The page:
Radio and Instrument Cluster

This post will cover several days work since I haven’t posted in a while.  I got past some personal drama at home and was able to start back to work on the Mustang this week.  Since I was still waiting on my dash clock the frirst order of business was to wire things up for the radio.  I had chosen to go with a RetroSound Model Two as it has a retro sort of look and has all the features I was looking for, mainly a USB port and BlueTooth.  If money wasn’t an issue I would have had my AM radio updated with an FM conversion and both of those features.  But the RetroSound radio was several hundred dollars less than the full blown conversion, so I chose that route.  I’m not ready for a permanent install just yet, but wanted to wire and test everything while the dash was still apart.

I had a replacement radio antenna waiting so I installed it first.  It didn’t quite match the hole in my fender but a little work with a round file fixed that up.  Long arms helped run the cable up above the kick panel and behind the dash.  The radio requires both a constant 12V and a switched 12V.  I got the switched 12V off the back of the ignition switch.  The hardest part of that was I dropped the nut from the back of the ignition switch and never found it again.  I spent way too much time searching for a suitable replacement.  For the constant 12V I tapped into the cigar lighter circuit since it was handy.

The front speakers were already installed in the dash.  This was a pair of 3.5″ speakers in the stock location.  I made up a harness to extend the wires coming out of these speakers.  I also confirmed the positive and negative terminals to ensure everything ended up in phase.  For the rear speakers I had run some speaker wire about 30 years ago.  Some quick continuity testing showed there were no shorts and the wiring was still good.  I connected the radio wiring harness with all four pairs of speaker wires and wired up the rear speakers temporarily.  Everything worked, but the sound quality from the rear speakers was pretty poor.  They sounded very tinny.  I double checked the polarity and everything was in phase.  At that point I assumed they would sound better once installed in their permanent location.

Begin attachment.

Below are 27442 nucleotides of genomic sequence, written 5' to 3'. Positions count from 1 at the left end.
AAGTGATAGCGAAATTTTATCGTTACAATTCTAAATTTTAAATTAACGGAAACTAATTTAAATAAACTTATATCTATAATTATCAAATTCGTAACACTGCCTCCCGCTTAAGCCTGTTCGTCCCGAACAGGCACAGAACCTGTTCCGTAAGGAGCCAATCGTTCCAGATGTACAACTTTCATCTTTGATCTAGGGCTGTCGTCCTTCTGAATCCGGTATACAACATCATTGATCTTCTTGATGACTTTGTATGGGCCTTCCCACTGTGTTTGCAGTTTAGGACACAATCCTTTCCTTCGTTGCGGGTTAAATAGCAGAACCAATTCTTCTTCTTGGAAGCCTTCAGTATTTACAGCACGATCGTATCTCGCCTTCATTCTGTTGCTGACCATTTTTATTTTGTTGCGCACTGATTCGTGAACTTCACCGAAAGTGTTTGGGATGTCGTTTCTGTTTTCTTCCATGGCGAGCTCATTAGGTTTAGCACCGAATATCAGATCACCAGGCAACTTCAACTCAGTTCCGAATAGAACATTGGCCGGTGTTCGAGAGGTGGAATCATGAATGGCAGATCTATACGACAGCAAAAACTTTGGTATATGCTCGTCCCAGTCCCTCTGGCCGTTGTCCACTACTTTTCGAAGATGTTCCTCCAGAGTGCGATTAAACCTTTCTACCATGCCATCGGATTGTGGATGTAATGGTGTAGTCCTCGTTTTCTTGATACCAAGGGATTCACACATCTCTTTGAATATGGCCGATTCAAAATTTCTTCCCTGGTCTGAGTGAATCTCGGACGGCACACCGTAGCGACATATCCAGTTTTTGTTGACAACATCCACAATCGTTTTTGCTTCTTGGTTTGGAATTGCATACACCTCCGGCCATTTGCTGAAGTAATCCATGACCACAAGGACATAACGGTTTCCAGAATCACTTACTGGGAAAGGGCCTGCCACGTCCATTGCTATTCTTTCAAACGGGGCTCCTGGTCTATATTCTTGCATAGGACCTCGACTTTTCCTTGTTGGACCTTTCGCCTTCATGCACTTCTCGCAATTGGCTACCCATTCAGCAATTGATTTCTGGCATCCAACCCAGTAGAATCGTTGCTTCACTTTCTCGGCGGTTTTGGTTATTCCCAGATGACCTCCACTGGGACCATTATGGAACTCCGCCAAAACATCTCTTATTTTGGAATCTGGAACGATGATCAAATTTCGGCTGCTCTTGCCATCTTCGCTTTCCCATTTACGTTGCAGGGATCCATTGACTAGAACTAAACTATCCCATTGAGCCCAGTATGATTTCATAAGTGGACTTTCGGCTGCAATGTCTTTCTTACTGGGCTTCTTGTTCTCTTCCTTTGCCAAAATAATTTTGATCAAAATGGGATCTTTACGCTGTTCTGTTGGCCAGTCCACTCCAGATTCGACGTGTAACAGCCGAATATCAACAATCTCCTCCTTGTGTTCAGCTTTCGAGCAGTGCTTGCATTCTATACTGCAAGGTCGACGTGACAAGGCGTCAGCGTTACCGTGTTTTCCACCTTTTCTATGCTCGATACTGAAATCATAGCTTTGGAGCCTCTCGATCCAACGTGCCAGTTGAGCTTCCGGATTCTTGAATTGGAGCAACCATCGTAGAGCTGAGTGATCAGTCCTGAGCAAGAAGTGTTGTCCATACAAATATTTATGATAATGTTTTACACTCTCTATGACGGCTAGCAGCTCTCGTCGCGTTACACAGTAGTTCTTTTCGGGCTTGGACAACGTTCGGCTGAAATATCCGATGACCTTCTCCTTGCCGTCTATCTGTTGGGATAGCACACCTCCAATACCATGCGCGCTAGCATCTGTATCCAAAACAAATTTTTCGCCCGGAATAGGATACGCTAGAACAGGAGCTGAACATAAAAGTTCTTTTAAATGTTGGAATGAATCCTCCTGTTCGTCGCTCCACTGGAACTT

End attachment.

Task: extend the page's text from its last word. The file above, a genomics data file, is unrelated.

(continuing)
By this point my dash clock had arrived.  I quickly installed it in the instrument cluster and then hooked up the cluster to test out the clock and the LED bulbs I had installed a few weeks ago.  Everything worked, but the dimmable LED bulbs didn’t really live up to their name.  I guess I can live with that.  I went ahead and buttoned up the instrument cluster.  It took quite a bit of fiddling to get everything all lined up.  The heater controls never lined up with the instrument cluster for as long as I’ve owned the car.  I got it kind of close, but it still doesn’t line up all that well.

Here’s a picture of the installed instrument cluster


It was finally time to put the steering wheel back on.  Or so I thought. I pulled out the deluxe steering wheel I had purchased about 30 years ago and looked it over.  Comparing to a diagram I had showed that all the major parts were there.  However some of the small hardware parts were missing.  A trip to the online catalog for CJ’s Pony Parts revealed that you can purchase the small parts kit for this wheel.  So now I’m waiting for steering wheel parts.  But I was able to install the turn signal lever and emergency flasher button.  The small parts kit is scheduled to be delivered tomorrow so I hope to get the wheel repaired and installed by the end of the week.

I still had those pesky rear speakers to deal with.  I had a new package tray which I had purchased 30 years ago.  I also had some speaker grilles to go in the package tray.  My plan was to install the speakers under the package tray structure and put the grilles up top.  I debated back and forth between painting the package tray or covering it.  In the end I decided that a nice vinyl cover would look better.  Not authentic but I thought I would like the look better.  I went to the fabric store and purchased a nice piece of red vinyl to cover the tray.  I carefully marked, drilled, and cut holes in the metal package tray structure, the package tray cover, and the AcoustiShield insulation.  Then I stretched the vinyl around the package tray cover and stapled it in place.  It was a bit of a struggle to bolt everything together as my careful measuring and drilling wasn’t quite as good as I had hoped.  But I got it all together eventually.  And the speakers sound much better in their final home than they did sitting on the floor of the car.

Here are a few pictures of the package tray and speaker grilles.

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